A business plan and a feasibility study may share similar characteristics, however, they often serve very different purposes. A feasibility study is designed to explore the potential of a business model in terms of its success and potential outcomes. The study may test several scenarios in order to determine how to effectively construct a business model, or if it is practical to undergo a project. The level of analysis and style of a feasibility study will vary by industry, project size and several other factors. A business plan, on the other hand, generally already assumes the business model to be successful. If the business plan is for investors, the plan is designed to provide the basis for the argument that the business will achieve profitable financial projections.
To provide an idea of how feasibility studies differ, take two different companies. The first company is Macrosoft, they are releasing a new software for small businesses to better manage their resources. The second company is Arcelite Steel considering opening a steel production facility in Brazil. While Macrosoft may collect a group of several hundred business owners and conduct surveys, Arcelite may focus on compared benefits and costs of operating their steel mill in Brazil, compared to another country. Both companies could try several variations and make modifications to their strategy based on the feasibility study before creating the business plan.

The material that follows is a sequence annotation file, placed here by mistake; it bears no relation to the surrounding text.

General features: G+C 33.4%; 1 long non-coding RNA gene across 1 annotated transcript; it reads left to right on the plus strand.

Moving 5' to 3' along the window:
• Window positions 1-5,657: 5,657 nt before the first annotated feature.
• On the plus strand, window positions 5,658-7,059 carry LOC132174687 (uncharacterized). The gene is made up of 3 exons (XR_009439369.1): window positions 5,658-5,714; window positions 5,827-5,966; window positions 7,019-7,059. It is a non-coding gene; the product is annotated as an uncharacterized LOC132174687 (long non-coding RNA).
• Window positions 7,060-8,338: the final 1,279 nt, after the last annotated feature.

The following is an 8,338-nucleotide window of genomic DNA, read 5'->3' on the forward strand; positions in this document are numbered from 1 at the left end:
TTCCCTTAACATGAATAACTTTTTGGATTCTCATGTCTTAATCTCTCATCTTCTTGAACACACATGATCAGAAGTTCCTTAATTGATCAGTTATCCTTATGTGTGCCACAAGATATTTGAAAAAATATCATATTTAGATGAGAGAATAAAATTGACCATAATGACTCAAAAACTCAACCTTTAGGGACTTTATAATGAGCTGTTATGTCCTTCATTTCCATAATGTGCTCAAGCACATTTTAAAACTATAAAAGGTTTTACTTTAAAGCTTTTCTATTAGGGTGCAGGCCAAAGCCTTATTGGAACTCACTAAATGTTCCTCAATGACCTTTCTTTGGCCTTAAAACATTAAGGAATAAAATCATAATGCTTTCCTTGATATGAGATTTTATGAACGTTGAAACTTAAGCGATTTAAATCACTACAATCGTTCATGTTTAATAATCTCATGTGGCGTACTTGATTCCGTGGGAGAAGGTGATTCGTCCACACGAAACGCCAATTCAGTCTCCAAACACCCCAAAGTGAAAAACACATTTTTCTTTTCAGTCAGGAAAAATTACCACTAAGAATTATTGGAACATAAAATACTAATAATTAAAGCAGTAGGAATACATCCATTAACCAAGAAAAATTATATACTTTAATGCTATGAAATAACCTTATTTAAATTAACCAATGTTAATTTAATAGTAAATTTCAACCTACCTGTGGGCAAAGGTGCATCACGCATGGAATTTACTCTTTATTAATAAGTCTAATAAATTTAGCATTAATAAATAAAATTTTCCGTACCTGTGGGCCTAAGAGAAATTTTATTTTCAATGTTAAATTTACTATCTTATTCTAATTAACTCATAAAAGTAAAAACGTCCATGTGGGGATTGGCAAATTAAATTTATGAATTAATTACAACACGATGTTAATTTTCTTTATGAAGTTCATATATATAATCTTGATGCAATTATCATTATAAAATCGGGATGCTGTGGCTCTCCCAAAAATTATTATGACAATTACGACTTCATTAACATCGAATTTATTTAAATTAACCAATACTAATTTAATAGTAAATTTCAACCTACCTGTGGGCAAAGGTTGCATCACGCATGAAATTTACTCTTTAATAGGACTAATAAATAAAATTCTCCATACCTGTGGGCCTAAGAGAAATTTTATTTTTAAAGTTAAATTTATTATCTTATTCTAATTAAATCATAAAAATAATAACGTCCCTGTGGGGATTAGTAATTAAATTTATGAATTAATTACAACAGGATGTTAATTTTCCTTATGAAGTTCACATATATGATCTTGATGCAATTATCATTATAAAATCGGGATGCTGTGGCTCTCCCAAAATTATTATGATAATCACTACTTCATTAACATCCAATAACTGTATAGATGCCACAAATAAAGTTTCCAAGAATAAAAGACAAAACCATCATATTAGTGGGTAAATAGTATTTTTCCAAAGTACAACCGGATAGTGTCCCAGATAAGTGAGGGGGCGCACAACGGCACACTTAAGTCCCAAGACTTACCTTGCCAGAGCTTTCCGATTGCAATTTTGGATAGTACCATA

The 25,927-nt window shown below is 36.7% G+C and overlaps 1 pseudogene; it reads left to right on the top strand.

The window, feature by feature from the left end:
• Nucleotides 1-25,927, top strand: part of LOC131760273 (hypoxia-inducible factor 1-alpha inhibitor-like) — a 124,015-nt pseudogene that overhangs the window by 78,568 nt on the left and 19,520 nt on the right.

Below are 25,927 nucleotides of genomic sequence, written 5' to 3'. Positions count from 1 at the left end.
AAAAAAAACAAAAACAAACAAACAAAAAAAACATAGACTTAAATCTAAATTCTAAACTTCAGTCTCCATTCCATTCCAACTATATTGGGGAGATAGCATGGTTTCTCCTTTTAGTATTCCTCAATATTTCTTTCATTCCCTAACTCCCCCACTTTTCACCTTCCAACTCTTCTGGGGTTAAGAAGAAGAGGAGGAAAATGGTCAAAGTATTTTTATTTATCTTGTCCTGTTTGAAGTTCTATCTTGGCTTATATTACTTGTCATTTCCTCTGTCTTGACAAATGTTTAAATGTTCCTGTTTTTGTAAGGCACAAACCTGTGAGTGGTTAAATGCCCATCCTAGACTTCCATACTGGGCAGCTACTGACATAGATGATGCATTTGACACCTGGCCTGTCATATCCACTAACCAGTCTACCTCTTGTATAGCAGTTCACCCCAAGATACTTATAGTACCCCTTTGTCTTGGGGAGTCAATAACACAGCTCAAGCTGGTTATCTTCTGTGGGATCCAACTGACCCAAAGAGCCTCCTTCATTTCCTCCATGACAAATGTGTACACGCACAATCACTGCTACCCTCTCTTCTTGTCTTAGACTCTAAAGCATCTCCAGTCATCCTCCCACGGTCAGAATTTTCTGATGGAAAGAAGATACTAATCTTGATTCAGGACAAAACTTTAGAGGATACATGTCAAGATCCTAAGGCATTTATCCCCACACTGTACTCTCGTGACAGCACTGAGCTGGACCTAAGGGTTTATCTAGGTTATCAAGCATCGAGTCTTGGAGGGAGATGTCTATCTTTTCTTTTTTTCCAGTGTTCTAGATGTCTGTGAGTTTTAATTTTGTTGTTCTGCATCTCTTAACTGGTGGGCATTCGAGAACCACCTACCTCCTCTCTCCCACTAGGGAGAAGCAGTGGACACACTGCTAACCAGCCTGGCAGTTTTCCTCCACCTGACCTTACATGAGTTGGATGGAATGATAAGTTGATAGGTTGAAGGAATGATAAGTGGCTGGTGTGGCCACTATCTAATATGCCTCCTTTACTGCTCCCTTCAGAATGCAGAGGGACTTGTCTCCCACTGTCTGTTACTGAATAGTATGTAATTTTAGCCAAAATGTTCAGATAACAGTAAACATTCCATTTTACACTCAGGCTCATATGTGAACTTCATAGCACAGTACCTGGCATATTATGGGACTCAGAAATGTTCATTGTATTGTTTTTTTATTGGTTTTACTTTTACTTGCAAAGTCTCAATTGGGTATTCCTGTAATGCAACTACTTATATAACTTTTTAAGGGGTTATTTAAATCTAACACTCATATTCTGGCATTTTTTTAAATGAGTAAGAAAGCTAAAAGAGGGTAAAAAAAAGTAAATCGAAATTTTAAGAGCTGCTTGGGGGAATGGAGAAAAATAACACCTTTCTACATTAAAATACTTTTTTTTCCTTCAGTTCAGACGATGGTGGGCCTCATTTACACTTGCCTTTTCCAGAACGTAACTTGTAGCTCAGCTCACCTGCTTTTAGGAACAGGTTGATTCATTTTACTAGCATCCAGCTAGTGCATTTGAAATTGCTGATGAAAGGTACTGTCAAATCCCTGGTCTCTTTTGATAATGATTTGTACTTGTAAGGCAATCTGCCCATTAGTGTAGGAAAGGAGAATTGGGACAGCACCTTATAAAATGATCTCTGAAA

Creating a purposeful feasibility study means not just compiling a lot of market research and trying to make sense of it. Having more research – is not necessarily better. In the case of Arcelite, it may want to analyze the costs saved from producing in Brazil, compared to the increased logistics costs of transporting to Europe. This research may mean that Arcelite has to do its own research, but this may be much more valuable than having many costly industry reports.
Conducting the feasibility study gives Macrosoft a better idea of which paths to take in the business plan and even product development. For Arcelite, it may be the difference between several millions in operating profits. While this magnitude is increased for a large company such as Arcelite, it may also mean the difference between success and failure for a start-up that fails to conduct preliminary research. The moral of Macrosoft and Arcelite is that if someone requests a feasibility study, it should not be viewed as a chore or hurdle to jump through. Rather, it should be perceived as an opportunity to gather knowledge helping your team to make the soundest decisions possible for high impact decisions. The answer is often available, but hidden within the data or your customers’ minds just waiting to tell you.